Project description:<h4>Background</h4>Endogenous retroviruses (ERVs) are parasitic sequences whose derepression is associated with cancer and genomic instability. Many ERV families are silenced in mouse embryonic stem cells (mESCs) via SETDB1-deposited trimethylated lysine 9 of histone 3 (H3K9me3), but the mechanism of H3K9me3-dependent repression remains unknown. Multiple proteins, including members of the heterochromatin protein 1 (HP1) family, bind H3K9me2/3 and are involved in transcriptional silencing in model organisms. In this work, we address the role of such H3K9me2/3 "readers" in the silencing of ERVs in mESCs.<h4>Results</h4>We demonstrate that despite the reported function of HP1 proteins in H3K9me-dependent gene repression and the critical role of H3K9me3 in transcriptional silencing of class I and class II ERVs, the depletion of HP1?, HP1? and HP1?, alone or in combination, is not sufficient for derepression of these elements in mESCs. While loss of HP1? or HP1? leads to modest defects in DNA methylation of ERVs or spreading of H4K20me3 into flanking genomic sequence, respectively, neither protein affects H3K9me3 or H4K20me3 in ERV bodies. Furthermore, using novel ERV reporter constructs targeted to a specific genomic site, we demonstrate that, relative to Setdb1, knockdown of the remaining known H3K9me3 readers expressed in mESCs, including Cdyl, Cdyl2, Cbx2, Cbx7, Mpp8, Uhrf1 and Jarid1a-c, leads to only modest proviral reactivation.<h4>Conclusion</h4>Taken together, these results reveal that each of the known H3K9me3-binding proteins is dispensable for SETDB1-mediated ERV silencing. We speculate that H3K9me3 might maintain ERVs in a silent state in mESCs by directly inhibiting deposition of active covalent histone marks.
Project description:Specialized chromatin domains contribute to nuclear organization and regulation of gene expression. Gene-poor regions are di- and trimethylated at lysine 9 of histone H3 (H3K9me2 and H3K9me3) by the histone methyltransferase Suv39h1. This enzyme harnesses a positive feedback loop to spread H3K9me2 and H3K9me3 over extended heterochromatic regions. However, little is known about how feedback loops operate on complex biopolymers such as chromatin, in part because of the difficulty in obtaining suitable substrates. Here we describe the synthesis of multidomain 'designer chromatin' templates and their application to dissecting the regulation of human Suv39h1. We uncovered a two-step activation switch where H3K9me3 recognition and subsequent anchoring of the enzyme to chromatin allosterically promotes methylation activity and confirmed that this mechanism contributes to chromatin recognition in cells. We propose that this mechanism serves as a paradigm in chromatin biochemistry, as it enables highly dynamic sampling of chromatin state combined with targeted modification of desired genomic regions.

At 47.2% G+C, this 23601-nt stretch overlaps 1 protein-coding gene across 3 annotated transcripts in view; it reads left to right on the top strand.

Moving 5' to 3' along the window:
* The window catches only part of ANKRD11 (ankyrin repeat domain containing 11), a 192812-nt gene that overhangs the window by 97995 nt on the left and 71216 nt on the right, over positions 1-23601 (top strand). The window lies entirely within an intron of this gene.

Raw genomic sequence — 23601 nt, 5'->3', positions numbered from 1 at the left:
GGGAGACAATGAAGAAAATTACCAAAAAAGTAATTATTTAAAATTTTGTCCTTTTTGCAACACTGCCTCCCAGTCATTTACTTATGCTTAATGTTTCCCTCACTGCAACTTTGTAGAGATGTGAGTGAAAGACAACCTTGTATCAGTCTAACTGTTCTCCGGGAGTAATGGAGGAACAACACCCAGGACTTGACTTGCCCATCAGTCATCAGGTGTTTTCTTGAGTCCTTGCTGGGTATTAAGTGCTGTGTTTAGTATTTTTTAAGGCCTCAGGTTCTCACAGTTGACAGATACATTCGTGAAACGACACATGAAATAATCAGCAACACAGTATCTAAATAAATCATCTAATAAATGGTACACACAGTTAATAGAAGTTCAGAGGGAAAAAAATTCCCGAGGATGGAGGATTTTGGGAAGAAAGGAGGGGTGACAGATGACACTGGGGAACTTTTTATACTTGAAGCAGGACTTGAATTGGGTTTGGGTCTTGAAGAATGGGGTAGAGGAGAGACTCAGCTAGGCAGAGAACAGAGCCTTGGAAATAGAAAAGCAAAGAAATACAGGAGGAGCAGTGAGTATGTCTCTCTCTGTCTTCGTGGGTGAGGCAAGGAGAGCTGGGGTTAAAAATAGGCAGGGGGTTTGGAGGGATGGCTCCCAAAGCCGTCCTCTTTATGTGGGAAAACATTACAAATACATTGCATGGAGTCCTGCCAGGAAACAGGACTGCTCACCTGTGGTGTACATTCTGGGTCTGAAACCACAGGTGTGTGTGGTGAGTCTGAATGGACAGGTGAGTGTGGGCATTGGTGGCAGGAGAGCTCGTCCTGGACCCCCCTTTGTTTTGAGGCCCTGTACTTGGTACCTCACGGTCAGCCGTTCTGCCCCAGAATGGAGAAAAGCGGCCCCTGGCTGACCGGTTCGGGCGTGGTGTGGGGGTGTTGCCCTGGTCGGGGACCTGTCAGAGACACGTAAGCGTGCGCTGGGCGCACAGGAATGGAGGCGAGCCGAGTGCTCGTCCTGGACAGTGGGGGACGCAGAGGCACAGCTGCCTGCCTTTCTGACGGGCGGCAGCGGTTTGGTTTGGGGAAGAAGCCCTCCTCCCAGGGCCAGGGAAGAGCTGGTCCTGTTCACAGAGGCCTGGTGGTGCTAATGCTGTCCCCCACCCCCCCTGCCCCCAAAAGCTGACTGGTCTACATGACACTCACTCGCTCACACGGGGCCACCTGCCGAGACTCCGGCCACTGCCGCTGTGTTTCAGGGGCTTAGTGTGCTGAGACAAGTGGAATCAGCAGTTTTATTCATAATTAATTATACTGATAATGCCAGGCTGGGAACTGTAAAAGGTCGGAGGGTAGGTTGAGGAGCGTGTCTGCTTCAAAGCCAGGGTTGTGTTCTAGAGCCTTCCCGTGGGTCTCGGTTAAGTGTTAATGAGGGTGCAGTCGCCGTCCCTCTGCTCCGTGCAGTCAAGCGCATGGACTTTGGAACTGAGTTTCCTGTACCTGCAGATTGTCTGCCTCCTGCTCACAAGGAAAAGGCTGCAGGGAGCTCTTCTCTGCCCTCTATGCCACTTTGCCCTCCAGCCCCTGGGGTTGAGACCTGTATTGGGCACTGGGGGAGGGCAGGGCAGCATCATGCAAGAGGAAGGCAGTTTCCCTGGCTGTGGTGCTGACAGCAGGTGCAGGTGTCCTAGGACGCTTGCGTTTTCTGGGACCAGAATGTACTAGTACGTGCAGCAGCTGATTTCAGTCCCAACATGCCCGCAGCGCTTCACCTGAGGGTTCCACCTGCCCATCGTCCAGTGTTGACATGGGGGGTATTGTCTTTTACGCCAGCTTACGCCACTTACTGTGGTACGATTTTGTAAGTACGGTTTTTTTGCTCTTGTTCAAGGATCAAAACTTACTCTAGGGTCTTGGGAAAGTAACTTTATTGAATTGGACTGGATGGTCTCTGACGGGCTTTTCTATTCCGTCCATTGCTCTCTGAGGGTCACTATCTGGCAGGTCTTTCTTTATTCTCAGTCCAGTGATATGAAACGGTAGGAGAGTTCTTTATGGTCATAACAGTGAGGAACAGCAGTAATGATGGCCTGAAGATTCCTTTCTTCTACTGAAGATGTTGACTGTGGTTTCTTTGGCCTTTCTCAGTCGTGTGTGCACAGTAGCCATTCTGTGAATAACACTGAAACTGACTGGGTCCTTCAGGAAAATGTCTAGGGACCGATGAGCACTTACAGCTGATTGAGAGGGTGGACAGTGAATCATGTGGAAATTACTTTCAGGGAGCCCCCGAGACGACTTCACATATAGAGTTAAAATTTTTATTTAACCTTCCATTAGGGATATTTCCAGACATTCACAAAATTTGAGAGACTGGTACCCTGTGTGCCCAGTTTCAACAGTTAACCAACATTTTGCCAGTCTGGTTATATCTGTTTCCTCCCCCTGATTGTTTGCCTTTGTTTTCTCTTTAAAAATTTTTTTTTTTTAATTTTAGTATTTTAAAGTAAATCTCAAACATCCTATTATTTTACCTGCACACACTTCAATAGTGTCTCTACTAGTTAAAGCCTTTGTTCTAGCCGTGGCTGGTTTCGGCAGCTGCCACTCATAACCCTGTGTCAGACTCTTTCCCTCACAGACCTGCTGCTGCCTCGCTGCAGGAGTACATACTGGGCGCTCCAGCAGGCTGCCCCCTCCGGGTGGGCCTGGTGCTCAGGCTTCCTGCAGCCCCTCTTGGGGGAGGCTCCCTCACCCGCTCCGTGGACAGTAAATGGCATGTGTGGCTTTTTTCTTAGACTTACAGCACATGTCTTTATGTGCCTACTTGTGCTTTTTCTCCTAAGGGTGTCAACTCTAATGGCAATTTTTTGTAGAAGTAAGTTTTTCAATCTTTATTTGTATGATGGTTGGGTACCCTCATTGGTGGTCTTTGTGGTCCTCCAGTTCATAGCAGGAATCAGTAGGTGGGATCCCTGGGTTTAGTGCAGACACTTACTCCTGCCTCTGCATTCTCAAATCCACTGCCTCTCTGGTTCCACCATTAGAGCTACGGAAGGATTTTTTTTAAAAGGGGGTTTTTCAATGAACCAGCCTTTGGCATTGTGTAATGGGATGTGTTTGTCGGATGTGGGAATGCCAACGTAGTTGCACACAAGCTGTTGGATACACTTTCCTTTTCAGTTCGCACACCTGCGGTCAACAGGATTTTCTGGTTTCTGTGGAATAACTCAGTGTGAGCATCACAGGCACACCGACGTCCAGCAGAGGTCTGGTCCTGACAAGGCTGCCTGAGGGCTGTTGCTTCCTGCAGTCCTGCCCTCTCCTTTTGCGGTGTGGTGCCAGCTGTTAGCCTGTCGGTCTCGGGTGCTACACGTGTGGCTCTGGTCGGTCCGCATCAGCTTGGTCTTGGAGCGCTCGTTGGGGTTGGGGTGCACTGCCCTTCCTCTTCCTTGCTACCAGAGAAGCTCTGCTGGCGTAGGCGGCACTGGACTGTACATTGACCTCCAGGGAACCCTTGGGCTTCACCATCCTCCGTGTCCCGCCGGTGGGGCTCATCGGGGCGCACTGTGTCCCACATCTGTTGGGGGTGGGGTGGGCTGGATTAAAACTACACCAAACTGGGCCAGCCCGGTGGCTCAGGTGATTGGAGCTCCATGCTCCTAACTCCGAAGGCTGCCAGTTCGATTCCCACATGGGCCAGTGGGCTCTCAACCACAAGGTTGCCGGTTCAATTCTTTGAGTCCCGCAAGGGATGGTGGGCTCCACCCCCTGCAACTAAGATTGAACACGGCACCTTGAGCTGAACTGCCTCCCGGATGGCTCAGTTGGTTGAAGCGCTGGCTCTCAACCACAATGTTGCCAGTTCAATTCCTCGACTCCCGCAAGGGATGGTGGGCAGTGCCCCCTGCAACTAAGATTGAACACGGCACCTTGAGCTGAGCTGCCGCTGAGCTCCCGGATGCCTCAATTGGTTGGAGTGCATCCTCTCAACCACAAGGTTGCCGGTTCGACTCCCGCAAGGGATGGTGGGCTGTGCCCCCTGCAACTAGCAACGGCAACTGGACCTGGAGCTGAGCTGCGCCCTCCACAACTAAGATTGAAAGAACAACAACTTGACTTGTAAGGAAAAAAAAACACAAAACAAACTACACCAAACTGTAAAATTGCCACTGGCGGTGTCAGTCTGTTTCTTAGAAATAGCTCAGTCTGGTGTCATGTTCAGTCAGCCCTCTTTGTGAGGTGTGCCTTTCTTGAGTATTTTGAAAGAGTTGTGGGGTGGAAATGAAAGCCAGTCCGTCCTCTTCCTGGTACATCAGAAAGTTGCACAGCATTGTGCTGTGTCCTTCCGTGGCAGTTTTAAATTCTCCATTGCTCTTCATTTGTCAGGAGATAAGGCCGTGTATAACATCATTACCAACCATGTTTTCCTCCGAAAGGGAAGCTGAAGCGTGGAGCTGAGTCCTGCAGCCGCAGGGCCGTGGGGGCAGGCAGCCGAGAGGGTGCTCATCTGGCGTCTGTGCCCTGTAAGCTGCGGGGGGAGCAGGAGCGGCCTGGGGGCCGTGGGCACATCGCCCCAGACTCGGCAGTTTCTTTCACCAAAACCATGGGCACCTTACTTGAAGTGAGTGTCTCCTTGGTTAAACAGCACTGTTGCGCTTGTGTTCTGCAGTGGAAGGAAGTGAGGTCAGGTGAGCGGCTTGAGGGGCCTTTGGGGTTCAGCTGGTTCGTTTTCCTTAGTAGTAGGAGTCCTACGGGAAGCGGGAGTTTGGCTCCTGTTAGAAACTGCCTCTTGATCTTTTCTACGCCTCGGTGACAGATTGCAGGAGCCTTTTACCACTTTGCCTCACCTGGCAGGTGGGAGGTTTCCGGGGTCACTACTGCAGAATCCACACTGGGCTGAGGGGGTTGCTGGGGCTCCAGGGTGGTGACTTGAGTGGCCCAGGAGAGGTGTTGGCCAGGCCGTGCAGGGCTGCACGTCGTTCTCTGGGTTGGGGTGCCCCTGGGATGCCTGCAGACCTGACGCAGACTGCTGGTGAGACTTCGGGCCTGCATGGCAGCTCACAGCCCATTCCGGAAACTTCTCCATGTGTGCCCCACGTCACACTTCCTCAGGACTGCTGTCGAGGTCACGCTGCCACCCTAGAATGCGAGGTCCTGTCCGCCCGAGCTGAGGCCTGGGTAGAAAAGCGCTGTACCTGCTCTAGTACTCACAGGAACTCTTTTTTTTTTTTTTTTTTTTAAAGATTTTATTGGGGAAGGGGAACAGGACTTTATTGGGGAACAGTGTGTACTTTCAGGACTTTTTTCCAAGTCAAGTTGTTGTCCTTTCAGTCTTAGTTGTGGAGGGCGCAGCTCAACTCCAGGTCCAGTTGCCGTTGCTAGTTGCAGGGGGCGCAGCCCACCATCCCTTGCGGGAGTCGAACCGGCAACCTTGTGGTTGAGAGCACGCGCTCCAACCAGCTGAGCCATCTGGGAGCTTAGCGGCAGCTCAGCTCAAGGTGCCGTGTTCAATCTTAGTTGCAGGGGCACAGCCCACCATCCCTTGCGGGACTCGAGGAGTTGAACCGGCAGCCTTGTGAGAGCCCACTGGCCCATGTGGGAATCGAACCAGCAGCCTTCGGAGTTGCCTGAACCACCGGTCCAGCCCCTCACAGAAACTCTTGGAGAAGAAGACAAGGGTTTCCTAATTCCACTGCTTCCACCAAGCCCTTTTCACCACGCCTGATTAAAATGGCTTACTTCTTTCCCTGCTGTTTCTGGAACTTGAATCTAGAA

Project description:Histone lysine trimethyl states represent some of the most robust epigenetic modifications in eukaryotic chromatin. Using a candidate approach, we identified the subgroup of murine Jmjd2 proteins to antagonize H3K9me3 at pericentric heterochromatin. H3K27me3 and H4K20me3 marks are not impaired in inducible Jmjd2b-GFP cell lines, but Jmjd2b also reduces H3K36 methylation. Since recombinant Jmjd2b appears as a very poor enzyme, we applied metabolic labeling with heavy methyl groups to demonstrate Jmjd2b-mediated removal of chromosomal H3K9me3 as an active process that occurs well before replication of chromatin. These data reveal that certain members of the jmjC class of hydroxylases can work in a pathway that actively antagonizes a histone lysine trimethyl state.
Project description:Trimethylation of lysine 9 in histone H3 (H3K9me3) enrichment is a characteristic of pericentric heterochromatin. The hypothesis of a stepwise mechanism to establish and maintain this mark during DNA replication suggests that newly synthesized histone H3 goes through an intermediate methylation state to become a substrate for the histone methyltransferase Suppressor of variegation 39 (Suv39H1/H2). How this intermediate methylation state is achieved and how it is targeted to the correct place at the right time is not yet known. Here, we show that the histone H3K9 methyltransferase SetDB1 associates with the specific heterochromatin protein 1alpha (HP1alpha)-chromatin assembly factor 1 (CAF1) chaperone complex. This complex monomethylates K9 on non-nucleosomal histone H3. Therefore, the heterochromatic HP1alpha-CAF1-SetDB1 complex probably provides H3K9me1 for subsequent trimethylation by Suv39H1/H2 in pericentric regions. The connection of CAF1 with DNA replication, HP1alpha with heterochromatin formation and SetDB1 for H3K9me1 suggests a highly coordinated mechanism to ensure the propagation of H3K9me3 in pericentric heterochromatin during DNA replication.